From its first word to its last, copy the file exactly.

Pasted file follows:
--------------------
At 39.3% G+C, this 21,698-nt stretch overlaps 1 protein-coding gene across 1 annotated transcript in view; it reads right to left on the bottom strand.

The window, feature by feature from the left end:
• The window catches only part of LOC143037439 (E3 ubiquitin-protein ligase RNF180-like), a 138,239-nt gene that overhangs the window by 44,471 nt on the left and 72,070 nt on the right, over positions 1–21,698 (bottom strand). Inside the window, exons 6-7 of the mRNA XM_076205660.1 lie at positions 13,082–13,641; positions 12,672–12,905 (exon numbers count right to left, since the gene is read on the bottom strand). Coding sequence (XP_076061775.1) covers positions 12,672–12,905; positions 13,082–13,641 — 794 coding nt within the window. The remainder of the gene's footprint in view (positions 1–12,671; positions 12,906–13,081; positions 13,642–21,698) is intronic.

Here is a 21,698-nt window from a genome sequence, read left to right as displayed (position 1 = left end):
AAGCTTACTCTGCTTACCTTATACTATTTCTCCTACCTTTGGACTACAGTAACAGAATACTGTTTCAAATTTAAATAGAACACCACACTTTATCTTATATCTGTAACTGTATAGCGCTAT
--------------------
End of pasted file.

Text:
At 39.3% G+C, this 21,698-nt stretch overlaps 1 protein-coding gene across 1 annotated transcript in view; it reads right to left on the bottom strand.

The window, feature by feature from the left end:
• The window catches only part of LOC143037439 (E3 ubiquitin-protein ligase RNF180-like), a 138,239-nt gene that overhangs the window by 44,471 nt on the left and 72,070 nt on the right, over positions 1–21,698 (bottom strand). Inside the window, exons 6-7 of the mRNA XM_076205660.1 lie at positions 13,082–13,641; positions 12,672–12,905 (exon numbers count right to left, since the gene is read on the bottom strand). Coding sequence (XP_076061775.1) covers positions 12,672–12,905; positions 13,082–13,641 — 794 coding nt within the window. The remainder of the gene's footprint in view (positions 1–12,671; positions 12,906–13,081; positions 13,642–21,698) is intronic.

Here is a 21,698-nt window from a genome sequence, read left to right as displayed (position 1 = left end):
AAGCTTACTCTGCTTACCTTATACTATTTCTCCTACCTTTGGACTACAGTAACAGAATACTGTTTCAAATTTAAATAGAACACCACACTTTATCTTATATCTGTAACTGTATAGCGCTAT